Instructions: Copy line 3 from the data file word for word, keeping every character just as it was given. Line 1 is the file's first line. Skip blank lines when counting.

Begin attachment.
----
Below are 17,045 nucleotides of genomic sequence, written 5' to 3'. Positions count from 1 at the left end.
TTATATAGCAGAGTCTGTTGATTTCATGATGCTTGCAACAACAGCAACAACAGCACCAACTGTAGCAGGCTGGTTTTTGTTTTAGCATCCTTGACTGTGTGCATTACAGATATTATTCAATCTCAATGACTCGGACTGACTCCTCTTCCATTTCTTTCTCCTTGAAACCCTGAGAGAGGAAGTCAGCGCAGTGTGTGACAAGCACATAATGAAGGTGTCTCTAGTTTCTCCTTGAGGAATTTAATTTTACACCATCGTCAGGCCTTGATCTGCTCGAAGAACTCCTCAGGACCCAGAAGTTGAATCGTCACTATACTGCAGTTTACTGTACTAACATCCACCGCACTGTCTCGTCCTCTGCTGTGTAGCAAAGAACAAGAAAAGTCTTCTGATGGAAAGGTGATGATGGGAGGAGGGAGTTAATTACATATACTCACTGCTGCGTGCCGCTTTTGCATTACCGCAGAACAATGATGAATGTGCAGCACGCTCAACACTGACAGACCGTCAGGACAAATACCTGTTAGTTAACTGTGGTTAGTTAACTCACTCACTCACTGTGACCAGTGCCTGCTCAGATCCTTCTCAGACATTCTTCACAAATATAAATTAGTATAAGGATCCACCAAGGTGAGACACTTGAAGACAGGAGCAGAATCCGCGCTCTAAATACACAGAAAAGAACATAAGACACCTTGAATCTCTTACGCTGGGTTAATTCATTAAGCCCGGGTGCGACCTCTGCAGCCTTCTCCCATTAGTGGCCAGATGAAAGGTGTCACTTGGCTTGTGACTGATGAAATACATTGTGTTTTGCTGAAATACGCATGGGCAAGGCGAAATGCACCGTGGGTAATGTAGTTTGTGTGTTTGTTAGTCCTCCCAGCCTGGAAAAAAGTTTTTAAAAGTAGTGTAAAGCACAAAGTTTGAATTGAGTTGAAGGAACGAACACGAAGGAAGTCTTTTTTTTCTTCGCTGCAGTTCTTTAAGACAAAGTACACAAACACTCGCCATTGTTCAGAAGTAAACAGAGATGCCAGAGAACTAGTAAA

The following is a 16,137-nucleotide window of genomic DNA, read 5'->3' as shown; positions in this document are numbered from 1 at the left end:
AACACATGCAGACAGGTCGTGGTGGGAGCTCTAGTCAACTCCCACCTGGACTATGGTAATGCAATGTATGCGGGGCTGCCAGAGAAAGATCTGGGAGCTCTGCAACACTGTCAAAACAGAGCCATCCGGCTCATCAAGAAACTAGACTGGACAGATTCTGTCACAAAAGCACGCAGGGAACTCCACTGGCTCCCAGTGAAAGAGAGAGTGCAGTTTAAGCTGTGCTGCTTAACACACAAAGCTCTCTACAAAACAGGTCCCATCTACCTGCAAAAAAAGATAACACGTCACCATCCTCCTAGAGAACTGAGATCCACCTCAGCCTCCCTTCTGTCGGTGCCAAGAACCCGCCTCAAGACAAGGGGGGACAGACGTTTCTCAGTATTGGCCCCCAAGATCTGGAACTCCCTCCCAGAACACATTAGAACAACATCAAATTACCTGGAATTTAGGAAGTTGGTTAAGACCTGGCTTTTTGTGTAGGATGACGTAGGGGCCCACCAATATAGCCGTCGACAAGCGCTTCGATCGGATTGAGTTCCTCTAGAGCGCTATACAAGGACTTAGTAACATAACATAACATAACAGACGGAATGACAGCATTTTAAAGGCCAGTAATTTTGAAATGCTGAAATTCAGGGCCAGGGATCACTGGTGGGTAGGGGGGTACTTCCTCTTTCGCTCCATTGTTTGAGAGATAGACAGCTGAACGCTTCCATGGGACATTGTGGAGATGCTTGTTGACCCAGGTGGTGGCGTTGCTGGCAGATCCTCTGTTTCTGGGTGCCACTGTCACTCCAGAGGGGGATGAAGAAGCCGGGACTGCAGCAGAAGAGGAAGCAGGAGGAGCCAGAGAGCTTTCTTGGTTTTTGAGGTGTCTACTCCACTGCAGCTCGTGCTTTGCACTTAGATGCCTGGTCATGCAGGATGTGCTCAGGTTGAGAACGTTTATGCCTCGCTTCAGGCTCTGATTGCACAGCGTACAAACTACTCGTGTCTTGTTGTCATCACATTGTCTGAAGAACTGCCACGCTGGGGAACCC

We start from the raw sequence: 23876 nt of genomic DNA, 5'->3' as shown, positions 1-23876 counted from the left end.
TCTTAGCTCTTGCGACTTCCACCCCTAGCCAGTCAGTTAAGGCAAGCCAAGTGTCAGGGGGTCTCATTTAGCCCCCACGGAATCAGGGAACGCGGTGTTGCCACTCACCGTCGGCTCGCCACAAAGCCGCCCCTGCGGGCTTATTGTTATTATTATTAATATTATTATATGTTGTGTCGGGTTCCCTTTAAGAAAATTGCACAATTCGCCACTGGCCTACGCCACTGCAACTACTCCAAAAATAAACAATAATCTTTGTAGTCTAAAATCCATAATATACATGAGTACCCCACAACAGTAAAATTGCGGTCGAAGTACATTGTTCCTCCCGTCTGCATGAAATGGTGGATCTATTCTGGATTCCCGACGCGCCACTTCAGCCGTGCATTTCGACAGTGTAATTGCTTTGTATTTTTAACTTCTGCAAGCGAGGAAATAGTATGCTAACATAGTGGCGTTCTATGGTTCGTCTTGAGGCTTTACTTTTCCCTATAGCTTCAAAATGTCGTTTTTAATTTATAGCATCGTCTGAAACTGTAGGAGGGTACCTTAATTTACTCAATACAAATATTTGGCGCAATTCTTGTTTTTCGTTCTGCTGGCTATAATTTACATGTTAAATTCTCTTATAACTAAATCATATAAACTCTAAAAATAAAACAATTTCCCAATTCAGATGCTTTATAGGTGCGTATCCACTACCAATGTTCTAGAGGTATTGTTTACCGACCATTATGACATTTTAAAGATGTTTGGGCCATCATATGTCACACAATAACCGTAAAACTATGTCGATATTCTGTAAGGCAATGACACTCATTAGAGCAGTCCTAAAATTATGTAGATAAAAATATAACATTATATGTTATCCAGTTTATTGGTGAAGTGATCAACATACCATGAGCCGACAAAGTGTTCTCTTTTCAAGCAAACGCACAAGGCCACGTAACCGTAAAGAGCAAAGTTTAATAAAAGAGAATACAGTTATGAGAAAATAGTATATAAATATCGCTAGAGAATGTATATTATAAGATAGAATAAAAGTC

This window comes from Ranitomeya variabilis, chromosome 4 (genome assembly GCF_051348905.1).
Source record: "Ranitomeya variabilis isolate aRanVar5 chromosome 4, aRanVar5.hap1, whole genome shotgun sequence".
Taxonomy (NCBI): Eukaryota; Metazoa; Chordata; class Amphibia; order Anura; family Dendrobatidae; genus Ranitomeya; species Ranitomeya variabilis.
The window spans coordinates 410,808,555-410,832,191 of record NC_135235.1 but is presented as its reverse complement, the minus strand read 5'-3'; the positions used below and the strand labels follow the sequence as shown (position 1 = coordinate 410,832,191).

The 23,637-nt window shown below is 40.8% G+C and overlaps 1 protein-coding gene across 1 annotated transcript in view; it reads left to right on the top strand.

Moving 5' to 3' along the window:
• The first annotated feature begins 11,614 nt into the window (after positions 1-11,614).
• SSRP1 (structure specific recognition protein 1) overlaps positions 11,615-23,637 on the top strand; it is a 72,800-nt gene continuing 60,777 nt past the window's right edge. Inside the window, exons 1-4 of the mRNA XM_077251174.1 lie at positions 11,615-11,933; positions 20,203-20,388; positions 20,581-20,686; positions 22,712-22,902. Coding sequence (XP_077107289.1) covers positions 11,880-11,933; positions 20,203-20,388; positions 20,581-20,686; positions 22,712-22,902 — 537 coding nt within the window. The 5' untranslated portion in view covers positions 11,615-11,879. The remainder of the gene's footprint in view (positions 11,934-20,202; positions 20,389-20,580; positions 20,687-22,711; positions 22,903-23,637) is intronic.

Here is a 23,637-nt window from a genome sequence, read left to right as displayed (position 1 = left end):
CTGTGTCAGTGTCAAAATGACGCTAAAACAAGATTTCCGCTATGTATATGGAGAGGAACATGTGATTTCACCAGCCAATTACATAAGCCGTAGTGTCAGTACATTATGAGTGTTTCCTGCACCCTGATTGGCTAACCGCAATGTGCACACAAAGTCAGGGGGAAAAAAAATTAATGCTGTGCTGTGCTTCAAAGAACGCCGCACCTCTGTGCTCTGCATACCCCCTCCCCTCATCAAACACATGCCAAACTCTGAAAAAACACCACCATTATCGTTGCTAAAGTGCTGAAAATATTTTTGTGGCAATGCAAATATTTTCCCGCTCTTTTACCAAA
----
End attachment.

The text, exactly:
The following is a 16,137-nucleotide window of genomic DNA, read 5'->3' as shown; positions in this document are numbered from 1 at the left end: